Saturday, July 18, 2020



"I'm aware of the mystery around us, so I write about coincidences, premonitions, emotions, dreams, the power of nature, magic." ~Isabel Allende

As I walked into Timber Creek Regional High School for the first time, I gaped at the tall windows that provided the walls to the LMC. I recalled my own high school with it's lack of windows and orange carpeting from the 1970s. I had a feeling which I've only had a few other times in this life. It was a premonition that walking into TC was going to be a significant day in my life. I was lost on the way to TC, both figuratively and literally. I was caught between the tumultuous waters of my late teens/early twenties and the calmer, more confident tsunamis of my thirties. 

When I opened the glass door to the faculty meeting already in progress and hid nervously behind people whom I would repeatedly refer to as "family" for the next twenty years, I had just gotten off the phone with Patti Taricone, who directed me to Timber Creek where I was assigned to student teach, before the days of GPS and before Patti would become another mother/big sister/friend/counselor. Mae Robinson, TC's third principal in the fourth year since the school's opening on September 12, 2001, was speaking to the faculty, calling the year ahead "awesome" and the educators before her "awesome." It's funny to me to think that I heard Poly Alacqua's name before I had ever met Abbe, my closest friend, before I had officially thanked Patti for guiding me down the Black Horse Pike, before I ever stood alone in front of a classroom of freshmen to try to explain themes in literature and in life. 

Mrs. Robinson was introducing new faculty and highlighting veteran teachers. She said, "...and if you haven't gotten the chance to sit down and talk with Poly Alacqua, be sure you do. She's from Chile and has an awesome story."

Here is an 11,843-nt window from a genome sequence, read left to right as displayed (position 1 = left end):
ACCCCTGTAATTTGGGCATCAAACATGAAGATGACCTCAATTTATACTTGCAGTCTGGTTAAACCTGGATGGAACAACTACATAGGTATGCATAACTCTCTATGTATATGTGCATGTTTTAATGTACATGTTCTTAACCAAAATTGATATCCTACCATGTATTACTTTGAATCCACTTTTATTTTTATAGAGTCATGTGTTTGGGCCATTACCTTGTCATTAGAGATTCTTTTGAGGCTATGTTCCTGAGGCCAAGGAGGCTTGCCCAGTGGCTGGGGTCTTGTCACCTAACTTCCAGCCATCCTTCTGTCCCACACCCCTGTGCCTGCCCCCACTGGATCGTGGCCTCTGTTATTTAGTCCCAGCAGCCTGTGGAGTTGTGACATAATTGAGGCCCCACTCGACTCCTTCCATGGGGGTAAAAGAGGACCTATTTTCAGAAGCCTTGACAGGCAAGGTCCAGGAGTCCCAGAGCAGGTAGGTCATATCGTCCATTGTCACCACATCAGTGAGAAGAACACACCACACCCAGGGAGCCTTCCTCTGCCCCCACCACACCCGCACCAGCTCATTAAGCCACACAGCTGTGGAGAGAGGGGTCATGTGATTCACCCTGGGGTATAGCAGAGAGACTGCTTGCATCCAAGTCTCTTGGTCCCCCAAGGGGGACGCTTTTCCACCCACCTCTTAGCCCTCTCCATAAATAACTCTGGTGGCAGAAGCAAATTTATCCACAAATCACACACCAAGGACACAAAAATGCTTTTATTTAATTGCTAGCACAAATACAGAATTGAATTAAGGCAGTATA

By now, I know a little of Poly's story, but a lot of her heart. A few years ago, Poly was my Secret Buddy. At Timber Creek, participating faculty anonymously buy each other gifts every few weeks. At the end of a few months of gift-giving, we throw ourselves a party and reveal to each other who has been providing little trinkets of love to whom. I have always been on the lucky end of the Secret Buddy assignments. As my Buddy, Poly gifted me, among other things, a necklace made from a Scrabble piece and a book with the pages folded into the shape of a butterfly. Magic. Her gifts are special and sit on display in my house. 

After my diagnosis, Poly sent a few cards. And few weeks ago, a book arrived on my door step. I opened the accompanying letter and read Poly's heartfelt well-wishes and her thoughts on the book she'd sent. I finished reading the 481 page novel, The House of the Spirits by Isabel Allende on July 16, 2020. I know that will be a significant day in my memory always, because it is the day that I finished reading what has become this English teacher's favorite book of all time. 

C.S. Lewis wrote, "We read to know we are not alone." The House of the Spirits takes place in Chile, Poly Alaqua's and Isabel Allende's home country. The novel was translated from Spanish to English. Anyone who knows Poly knows that she is constantly translating her Spanish-speaking stories into English for her captive Timber Creekian audience. The novel is a beautiful story about forgiveness after unspeakable tragedy. I was surprised at how much I could relate to the characters who lived and died through a military coup in Chile in the early 1970s. We are not alone in our emotions or dreams. That magic is easily translated into a universal language, 

Timber Creek is a beautiful building, and it has my heart as much as my dingy 1970s high school in Toms River, NJ did. Polly speaks Spanish and understands my struggles in English. Our Secret Buddies are always revealed to us if we just show up to the party. 

So to anyone who knows Poly or has just heard her name, be sure to sit down and talk with her. I do not know her whole story. I plan to find out. I do know, however, that she is awesome. 

Gracias, Poly! 


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